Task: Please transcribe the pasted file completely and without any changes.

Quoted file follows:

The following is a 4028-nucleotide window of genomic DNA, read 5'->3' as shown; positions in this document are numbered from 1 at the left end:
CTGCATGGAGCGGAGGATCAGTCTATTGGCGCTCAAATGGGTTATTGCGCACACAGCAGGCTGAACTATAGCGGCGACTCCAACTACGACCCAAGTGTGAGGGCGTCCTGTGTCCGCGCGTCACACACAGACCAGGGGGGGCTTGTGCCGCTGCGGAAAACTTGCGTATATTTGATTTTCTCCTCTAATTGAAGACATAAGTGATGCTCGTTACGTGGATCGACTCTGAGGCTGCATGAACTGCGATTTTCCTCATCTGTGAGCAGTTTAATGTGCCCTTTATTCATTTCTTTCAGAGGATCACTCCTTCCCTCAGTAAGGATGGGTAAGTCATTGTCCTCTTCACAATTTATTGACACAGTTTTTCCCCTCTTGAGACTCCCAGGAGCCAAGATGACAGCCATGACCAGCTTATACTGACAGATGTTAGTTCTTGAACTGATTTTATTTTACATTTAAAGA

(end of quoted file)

The following is a 4028-nucleotide window of genomic DNA, read 5'->3' as shown; positions in this document are numbered from 1 at the left end:
CTGCATGGAGCGGAGGATCAGTCTATTGGCGCTCAAATGGGTTATTGCGCACACAGCAGGCTGAACTATAGCGGCGACTCCAACTACGACCCAAGTGTGAGGGCGTCCTGTGTCCGCGCGTCACACACAGACCAGGGGGGGCTTGTGCCGCTGCGGAAAACTTGCGTATATTTGATTTTCTCCTCTAATTGAAGACATAAGTGATGCTCGTTACGTGGATCGACTCTGAGGCTGCATGAACTGCGATTTTCCTCATCTGTGAGCAGTTTAATGTGCCCTTTATTCATTTCTTTCAGAGGATCACTCCTTCCCTCAGTAAGGATGGGTAAGTCATTGTCCTCTTCACAATTTATTGACACAGTTTTTCCCCTCTTGAGACTCCCAGGAGCCAAGATGACAGCCATGACCAGCTTATACTGACAGATGTTAGTTCTTGAACTGATTTTATTTTACATTTAAAGA